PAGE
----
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LACASSINE SPECIAL. Cajun, Two-Step. USA, southwestern Louisiana. A Major. Standard tuning (fiddle). AA(Vocal)BBAA(Vocal)BBAA(Vocal)BB. A Cajun accordion favorite. Lacassine, Louiaiana, lies thirteen miles east of Lake Charles. The name is Spanish, not French, and means small house. Related songs, according to Raymond Francois (1990), are Merlin Fontenot's "Danse de Coulee Croche (La)" and the "Lacassine Breakdown."
Source for notated version: Iry LeJeune (La.) [Francois]. Accordion player Iry LeJeune recorded less than three dozen tunes, but left a lasting impression on the music of Louisiana. He played in a heavily-syncopated style, often performing at at dances with fiddler J.B. Fuselier. In 1954, when returning home from a dance with other band members, the car they were riding in got a flat tire. As LeJeune and the others changed the tire by the roadside, they were struck by a speeding car driven by a drunk driver. LeJeune was killed instantly.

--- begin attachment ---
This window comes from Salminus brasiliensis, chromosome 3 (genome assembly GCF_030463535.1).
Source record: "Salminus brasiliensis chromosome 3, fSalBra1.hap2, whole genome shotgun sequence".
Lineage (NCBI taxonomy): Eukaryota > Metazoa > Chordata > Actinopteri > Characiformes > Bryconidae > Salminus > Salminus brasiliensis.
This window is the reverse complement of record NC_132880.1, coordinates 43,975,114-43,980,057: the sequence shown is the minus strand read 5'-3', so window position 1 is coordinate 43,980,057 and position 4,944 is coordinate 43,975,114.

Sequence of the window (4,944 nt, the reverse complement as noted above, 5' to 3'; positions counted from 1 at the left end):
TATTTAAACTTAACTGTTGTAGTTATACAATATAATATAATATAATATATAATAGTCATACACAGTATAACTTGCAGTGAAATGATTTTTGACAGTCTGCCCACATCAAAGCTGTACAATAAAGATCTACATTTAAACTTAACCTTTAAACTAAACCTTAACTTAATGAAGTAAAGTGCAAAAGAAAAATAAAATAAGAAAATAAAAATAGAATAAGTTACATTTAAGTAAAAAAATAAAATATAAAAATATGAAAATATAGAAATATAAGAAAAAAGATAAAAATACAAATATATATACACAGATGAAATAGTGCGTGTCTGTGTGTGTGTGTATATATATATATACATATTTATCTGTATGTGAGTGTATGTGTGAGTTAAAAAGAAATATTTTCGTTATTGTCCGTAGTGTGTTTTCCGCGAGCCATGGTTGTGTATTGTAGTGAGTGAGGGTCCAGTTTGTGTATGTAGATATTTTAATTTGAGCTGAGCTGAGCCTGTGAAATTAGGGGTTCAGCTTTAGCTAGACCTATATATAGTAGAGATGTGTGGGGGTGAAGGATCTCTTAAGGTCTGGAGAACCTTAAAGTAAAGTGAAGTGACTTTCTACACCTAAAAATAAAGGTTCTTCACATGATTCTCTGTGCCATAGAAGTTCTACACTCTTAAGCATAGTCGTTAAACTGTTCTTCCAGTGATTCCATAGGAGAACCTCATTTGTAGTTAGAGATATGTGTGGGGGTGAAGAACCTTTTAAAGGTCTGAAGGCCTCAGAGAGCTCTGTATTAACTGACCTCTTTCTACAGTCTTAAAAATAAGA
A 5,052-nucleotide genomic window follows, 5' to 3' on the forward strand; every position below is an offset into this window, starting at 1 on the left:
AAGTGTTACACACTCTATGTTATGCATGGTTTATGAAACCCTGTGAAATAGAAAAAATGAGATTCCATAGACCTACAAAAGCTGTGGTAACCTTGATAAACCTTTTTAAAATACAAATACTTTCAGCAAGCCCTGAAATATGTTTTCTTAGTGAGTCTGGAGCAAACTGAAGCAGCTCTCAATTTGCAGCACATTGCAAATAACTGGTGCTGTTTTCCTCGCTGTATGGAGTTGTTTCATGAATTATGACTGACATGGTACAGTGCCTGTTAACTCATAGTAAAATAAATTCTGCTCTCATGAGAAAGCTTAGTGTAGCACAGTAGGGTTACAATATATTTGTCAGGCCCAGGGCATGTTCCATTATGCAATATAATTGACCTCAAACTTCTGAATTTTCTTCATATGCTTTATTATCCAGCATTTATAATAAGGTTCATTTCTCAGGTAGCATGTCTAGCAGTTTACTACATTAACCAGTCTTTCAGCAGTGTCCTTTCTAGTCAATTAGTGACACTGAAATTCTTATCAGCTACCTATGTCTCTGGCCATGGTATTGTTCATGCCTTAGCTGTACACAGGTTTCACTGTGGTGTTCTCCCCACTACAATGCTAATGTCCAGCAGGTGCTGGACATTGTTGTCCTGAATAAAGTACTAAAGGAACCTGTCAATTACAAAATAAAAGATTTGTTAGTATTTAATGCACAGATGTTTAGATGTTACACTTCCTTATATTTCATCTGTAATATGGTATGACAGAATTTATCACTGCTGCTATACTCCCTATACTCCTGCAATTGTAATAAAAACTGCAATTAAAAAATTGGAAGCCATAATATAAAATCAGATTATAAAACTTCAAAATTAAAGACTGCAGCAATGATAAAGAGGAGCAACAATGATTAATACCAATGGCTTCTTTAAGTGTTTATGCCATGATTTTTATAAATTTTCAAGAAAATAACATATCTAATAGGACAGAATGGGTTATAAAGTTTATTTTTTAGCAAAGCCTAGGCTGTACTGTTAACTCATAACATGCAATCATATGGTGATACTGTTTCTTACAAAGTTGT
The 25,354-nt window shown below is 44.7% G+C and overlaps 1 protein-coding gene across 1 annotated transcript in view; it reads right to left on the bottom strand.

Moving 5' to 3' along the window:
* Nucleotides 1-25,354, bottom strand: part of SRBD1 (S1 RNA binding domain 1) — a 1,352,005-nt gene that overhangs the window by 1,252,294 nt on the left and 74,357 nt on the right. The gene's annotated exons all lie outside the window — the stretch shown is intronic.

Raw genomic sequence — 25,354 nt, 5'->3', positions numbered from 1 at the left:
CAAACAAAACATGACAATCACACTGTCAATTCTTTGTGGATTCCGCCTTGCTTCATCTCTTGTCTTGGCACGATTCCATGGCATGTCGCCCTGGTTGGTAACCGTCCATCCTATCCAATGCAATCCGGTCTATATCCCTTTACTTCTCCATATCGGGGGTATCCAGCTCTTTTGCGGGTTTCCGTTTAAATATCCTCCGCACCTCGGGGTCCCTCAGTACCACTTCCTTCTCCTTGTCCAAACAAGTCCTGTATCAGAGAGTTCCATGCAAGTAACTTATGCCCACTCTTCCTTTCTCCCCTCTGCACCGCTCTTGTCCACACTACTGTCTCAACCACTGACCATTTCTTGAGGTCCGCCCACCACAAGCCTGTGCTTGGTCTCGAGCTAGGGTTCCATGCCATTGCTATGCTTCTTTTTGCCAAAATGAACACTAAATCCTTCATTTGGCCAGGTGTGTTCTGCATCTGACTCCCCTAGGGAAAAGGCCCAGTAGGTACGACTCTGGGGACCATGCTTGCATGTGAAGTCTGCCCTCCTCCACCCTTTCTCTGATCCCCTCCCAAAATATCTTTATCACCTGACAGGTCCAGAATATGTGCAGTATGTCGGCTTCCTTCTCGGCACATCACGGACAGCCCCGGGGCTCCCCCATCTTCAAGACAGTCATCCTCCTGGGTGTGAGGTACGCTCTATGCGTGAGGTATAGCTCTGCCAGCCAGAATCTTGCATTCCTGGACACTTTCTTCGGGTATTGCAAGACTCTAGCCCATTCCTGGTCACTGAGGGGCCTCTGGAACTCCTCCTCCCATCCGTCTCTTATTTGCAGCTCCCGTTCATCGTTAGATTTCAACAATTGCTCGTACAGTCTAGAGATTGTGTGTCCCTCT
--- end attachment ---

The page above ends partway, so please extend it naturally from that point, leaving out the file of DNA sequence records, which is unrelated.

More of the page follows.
Printed sources: Francois (Yé Yaille Chere), 1990; pp. 193-195.
Goldband Records GB-LP7740, Iry LeJeune.
See also listing at:
Jane Keefer's Folk Music Index: An Index to Recorded Sources